Royal Canadian Mint retools to produce face shields, hand sanitizer
The last time the Royal Canadian Mint retooled was during WWII, when it switched from producing coins to crafting parts for weaponry and gold medals. This time, it’s hand sanitizer and PPE (personal protective equipment) that Canada needs, and the Mint is meeting the need head on.
In late March, concerns of PPE and hand sanitizer shortages began to arise in Canada, and staff members at the Mint started exploring ways they could step in and help. Isopropyl alcohol, one of only three ingredients in the WHO’s hand sanitizer recipe, is kept at the Mint in large supplies as it’s used to clean coin surfaces prior to stamping. The team was able to source the other two ingredients, glycerol and hydrogen peroxide, and begin production. So far, they have ingredients on hand to produce 1,000 liters of sanitizer, which will be donated to local hospitals over the next month. The Mint’s collection of 3D printers also enable them to make plastic face shields for health care workers, of which they’ve produced hundreds in just three weeks.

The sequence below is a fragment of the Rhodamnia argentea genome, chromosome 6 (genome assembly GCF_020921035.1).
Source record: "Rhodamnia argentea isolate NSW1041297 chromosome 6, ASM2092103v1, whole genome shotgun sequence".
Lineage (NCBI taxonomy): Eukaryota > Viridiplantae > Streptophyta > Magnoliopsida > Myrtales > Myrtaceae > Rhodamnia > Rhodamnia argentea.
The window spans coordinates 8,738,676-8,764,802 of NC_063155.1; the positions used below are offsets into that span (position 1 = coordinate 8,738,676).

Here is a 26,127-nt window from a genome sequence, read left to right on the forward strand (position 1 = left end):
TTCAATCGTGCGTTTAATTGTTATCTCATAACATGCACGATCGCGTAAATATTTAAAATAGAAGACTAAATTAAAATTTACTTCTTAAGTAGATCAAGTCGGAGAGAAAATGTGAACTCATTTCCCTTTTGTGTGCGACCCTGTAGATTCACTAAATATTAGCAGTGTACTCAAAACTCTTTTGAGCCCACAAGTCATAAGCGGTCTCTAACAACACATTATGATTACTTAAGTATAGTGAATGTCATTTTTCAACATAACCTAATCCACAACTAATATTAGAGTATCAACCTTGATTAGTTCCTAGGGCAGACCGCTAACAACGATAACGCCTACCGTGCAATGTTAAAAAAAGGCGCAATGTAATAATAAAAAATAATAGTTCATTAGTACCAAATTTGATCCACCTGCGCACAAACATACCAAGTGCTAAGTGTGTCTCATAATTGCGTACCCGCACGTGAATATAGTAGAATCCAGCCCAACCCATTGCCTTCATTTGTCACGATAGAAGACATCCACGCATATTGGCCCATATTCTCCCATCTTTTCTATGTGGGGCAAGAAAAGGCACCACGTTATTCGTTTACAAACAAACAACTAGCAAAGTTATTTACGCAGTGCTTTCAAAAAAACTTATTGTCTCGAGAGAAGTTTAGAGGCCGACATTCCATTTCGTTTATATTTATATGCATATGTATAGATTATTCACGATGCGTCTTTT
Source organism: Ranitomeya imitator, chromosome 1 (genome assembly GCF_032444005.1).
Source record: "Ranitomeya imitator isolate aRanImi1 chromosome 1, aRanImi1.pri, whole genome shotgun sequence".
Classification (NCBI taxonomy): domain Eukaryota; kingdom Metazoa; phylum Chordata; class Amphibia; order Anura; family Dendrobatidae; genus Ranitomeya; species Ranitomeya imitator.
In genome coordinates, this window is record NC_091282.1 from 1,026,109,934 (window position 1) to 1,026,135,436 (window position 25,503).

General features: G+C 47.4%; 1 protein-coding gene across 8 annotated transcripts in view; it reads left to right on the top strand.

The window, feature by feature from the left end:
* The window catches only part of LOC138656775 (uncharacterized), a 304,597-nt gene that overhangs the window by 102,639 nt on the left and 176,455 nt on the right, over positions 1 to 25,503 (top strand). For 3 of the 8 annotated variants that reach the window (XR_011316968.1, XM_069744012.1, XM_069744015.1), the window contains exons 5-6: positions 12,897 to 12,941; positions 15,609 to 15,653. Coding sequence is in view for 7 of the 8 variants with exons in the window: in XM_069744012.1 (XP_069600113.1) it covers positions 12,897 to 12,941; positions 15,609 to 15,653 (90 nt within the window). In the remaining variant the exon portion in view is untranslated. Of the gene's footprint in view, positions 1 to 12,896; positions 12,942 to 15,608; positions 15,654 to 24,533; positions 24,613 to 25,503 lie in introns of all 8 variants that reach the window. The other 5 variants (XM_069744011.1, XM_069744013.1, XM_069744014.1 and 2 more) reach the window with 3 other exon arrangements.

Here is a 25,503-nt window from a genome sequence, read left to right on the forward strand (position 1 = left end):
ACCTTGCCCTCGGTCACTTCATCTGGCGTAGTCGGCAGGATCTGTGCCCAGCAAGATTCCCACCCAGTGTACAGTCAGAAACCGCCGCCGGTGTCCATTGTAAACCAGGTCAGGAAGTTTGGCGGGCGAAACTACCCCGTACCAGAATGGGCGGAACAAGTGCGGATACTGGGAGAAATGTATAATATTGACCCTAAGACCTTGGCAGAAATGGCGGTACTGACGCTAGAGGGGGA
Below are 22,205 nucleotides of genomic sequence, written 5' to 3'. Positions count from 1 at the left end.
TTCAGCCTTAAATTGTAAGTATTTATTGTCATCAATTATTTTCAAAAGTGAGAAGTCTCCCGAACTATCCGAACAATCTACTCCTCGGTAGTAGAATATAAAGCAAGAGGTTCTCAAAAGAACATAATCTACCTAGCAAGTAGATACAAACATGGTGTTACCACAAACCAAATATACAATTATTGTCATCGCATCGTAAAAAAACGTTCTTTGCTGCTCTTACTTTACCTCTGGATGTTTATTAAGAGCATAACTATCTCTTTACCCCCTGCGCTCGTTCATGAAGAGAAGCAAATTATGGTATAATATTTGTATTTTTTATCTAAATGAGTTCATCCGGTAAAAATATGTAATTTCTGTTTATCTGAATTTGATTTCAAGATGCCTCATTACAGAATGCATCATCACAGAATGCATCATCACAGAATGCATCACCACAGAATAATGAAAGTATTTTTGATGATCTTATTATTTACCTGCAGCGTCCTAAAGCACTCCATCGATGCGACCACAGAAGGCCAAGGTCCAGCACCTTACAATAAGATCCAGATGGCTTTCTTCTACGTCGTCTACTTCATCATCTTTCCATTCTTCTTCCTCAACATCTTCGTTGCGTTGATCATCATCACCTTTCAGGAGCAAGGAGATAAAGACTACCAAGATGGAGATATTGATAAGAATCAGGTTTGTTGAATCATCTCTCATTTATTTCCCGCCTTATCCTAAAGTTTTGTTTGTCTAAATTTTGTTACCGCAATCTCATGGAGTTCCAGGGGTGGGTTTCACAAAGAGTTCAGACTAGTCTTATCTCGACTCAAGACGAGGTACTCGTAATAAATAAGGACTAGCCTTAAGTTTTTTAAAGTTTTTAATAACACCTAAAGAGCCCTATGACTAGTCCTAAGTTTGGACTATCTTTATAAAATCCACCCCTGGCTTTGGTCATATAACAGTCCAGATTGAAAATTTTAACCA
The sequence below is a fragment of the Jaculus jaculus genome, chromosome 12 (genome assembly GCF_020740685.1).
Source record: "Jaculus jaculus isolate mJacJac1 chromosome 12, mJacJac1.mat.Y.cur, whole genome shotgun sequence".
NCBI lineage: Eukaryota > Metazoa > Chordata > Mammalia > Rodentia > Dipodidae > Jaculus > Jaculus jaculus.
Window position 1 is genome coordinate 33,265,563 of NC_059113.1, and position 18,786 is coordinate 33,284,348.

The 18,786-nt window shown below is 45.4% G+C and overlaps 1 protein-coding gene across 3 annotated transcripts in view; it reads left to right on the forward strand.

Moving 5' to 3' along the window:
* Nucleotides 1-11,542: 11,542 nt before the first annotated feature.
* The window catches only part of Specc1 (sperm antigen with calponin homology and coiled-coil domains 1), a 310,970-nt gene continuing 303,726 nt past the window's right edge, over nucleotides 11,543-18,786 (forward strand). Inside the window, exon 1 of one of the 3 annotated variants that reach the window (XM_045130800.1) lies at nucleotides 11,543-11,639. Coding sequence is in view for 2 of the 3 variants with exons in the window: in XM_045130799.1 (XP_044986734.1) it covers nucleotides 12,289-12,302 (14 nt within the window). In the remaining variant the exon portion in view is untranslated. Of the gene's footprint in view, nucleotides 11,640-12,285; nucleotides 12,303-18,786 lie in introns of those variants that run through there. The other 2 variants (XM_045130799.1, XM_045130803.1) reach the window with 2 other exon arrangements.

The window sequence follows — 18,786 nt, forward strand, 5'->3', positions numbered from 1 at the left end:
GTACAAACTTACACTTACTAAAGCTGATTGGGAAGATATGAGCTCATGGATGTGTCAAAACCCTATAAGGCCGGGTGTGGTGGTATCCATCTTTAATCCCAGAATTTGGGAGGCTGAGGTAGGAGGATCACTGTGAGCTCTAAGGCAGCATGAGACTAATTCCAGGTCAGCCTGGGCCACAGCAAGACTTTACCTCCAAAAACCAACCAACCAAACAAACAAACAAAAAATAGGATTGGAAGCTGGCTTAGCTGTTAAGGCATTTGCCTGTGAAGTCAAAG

“We’ve never done this before,” Fabrice Wong Chi Man, lead engineer at the Mint told The Ottawa Citizen. “But I think it’s in our core to innovate. Whether it be retooling for medical products or trying to stay current with the latest technology, it’s in us to do the best we can and provide that value back.”